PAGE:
Our Songs from Studio East series explores music that combines both contemporary and traditional music from around the world. Premo & Gustavsson fit that bill perfectly.

Courtesy of Saladin Ahmed

 

The election of Donald Trump as president is a concern for a number of people. Trump has singled out Muslims as people he wants to stop from immigrating to the United States.

A Detroit native, Saladin Ahmed is an Arab American science fiction and fantasy writer. In the past, his family has been target by Islamophobic bigots, including the burning of a community center that helped Arab immigrants. His family founded that center.

Ahmed joined us today.

Voting sign.
flickr user justgrimes / http://j.mp/1SPGCl0

 

Election Day is almost here at last, but there are still a lot of questions to be answered.

There’s been a lot of talk about poll challengers and poll watchers, and that’s an issue for the folks who are doing all the work on polling day.

Chris Thomas, director of elections at Michigan's Secretary of State, sat down with us today to talk through some of the questions we still have as November 8 approaches.

Valenstein hopes the project will help those in need of social services connect with agencies that are better suited to help them.
flickr user Rosser321 / http://j.mp/1SPGCl0

The Next Idea

Take funding from the Affordable Care Act, add a $70 million state innovation model grant to the state Department of Health and Human Services, and you’re about to see an ambitious new project that can change health care delivery in Michigan.

It’s called Michigan’s Blueprint for Health Innovation.

Savannah Halleaux

 

The United States Department of Agriculture is reaching out in a special way to women and minority farmers and growers in Michigan.

What’s behind this focus on “non-traditional” growers? And why is the USDA making its Michigan announcement in Flint?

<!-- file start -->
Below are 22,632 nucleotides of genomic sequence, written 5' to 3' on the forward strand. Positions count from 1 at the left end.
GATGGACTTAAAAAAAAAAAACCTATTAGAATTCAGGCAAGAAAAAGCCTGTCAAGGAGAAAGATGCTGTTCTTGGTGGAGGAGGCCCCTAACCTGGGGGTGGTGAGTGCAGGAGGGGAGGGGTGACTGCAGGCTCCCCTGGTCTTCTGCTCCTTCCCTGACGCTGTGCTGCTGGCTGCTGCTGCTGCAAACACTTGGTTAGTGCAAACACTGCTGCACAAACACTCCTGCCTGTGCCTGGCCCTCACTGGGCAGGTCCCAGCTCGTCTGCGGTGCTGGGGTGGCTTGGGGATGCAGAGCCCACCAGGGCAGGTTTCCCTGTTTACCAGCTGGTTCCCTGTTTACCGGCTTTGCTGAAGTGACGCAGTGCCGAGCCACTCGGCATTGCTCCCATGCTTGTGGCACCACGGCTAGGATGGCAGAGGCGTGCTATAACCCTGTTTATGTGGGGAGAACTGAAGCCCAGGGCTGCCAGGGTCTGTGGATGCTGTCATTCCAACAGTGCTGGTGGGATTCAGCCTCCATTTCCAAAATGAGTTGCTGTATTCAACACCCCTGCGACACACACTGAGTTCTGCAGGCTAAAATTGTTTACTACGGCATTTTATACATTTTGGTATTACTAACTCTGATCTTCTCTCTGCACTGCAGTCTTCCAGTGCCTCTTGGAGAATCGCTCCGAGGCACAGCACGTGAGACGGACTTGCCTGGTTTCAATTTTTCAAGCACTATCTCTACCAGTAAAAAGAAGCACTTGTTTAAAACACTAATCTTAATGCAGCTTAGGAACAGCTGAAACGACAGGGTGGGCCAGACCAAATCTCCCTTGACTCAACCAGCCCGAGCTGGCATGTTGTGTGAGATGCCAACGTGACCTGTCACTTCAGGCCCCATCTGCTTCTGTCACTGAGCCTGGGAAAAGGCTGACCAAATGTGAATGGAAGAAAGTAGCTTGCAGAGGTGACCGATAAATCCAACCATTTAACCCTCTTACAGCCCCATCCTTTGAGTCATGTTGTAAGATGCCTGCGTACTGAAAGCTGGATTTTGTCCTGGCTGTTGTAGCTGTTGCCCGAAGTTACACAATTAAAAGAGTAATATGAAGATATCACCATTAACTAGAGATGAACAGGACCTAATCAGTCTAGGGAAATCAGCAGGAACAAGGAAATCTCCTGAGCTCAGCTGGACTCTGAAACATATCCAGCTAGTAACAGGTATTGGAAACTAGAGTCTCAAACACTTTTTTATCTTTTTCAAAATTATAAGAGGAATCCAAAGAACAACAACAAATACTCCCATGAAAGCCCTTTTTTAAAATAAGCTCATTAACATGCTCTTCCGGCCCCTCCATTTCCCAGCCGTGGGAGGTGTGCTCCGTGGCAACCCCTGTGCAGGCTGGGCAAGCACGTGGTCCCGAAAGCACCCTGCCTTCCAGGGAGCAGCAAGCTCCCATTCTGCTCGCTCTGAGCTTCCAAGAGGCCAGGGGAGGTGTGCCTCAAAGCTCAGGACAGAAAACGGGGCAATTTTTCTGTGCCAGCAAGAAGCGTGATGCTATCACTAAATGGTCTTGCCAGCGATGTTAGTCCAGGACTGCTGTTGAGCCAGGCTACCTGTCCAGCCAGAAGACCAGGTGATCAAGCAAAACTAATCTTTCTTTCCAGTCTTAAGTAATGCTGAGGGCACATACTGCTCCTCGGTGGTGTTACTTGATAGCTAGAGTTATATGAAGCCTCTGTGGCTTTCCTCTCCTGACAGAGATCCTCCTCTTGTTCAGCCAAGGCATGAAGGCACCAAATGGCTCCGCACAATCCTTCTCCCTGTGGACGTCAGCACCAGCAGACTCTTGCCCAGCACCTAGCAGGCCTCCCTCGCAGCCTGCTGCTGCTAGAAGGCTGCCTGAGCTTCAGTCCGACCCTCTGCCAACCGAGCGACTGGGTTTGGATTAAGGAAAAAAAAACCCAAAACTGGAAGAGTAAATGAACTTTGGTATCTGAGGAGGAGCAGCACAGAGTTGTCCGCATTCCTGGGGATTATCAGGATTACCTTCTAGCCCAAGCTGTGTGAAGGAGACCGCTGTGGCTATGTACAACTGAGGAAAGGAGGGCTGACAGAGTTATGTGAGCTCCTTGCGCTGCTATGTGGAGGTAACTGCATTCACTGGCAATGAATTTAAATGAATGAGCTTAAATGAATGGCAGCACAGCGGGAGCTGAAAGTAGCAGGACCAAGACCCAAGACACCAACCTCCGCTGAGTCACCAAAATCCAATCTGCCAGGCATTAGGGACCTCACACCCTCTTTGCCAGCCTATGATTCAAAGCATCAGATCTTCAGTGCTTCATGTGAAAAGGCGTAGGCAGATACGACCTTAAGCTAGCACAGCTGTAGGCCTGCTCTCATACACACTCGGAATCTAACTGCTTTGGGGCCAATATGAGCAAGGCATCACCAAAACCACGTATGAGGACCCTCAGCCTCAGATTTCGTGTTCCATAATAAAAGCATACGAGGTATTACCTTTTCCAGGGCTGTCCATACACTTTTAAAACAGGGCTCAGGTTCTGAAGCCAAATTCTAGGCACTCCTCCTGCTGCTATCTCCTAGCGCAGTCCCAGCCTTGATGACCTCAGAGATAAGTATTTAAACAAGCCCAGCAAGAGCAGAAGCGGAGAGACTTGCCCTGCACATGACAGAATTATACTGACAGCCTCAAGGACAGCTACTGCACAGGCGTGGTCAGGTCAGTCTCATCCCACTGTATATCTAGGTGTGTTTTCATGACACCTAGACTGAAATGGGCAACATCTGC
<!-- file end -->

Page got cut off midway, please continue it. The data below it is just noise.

USDA Farm Service Agency administrator Val Dolcini joined us today to talk about the USDA's push to reach out to these "non-traditional" producers, and some of the challenges facing today’s farmers and ranchers.

Courtesy of Sue Nichols

 

Jack Liu of Michigan State University has spent some two decades studying pandas and people in a remote corner of China. His work has yielded powerful lessons in sustainability.

Liu is a human-environment scientist and a sustainability scholar at MSU, where he directs the Center for Systems Integration and Sustainability.

He joined us today to talk about his panda research and what it means for people outside of the remote Wolong Nature Reserve.

Ann Curzan explained that things like punctuation and emojis are used to make up for the lack of conversational context in texting.
Public Domain / http://j.mp/1SPGCl0

 

Texting has become a dominant means of communication in today’s interconnected world.

Some reports suggest that large swaths of Americans prefer it to talking on their phone.

If you count yourself among the 97% of Americans who send at least one text every day, it might be time to take another look at your texting etiquette. According to University of Michigan English professor Anne Curzan, there’s a chance you’re doing it all wrong.

A Kurdish boy from the Syrian town of Kobani holds onto a fence that surrounds a refugee camp in Turkey.
User Jordi Bernabeu Farrús / Flickr / http://j.mp/1SPGCl0

Robin Wright began her journalism career as a student at the University of Michigan, where she was the first female sports editor in the history of the Michigan Daily.

She has gone on to become a widely known and honored foreign affairs analyst, journalist and author. Her books include Rock the Casbah: Rage and Rebellion Across the Islamic World, Dreams and Shadows: The Future of the Middle East, Sacred Rage: The Wrath of Militant Islam and The Last Great Revolution: Turmoil and Transformation in Iran.

This coming Thursday, Wright returns to Ann Arbor to give the Margaret Waterman Alumnae Lecture. She joined us today.

flickr user Ken Lund / http://j.mp/1SPGCl0

The Next Idea

Driverless cars are on the horizon. That much is clear.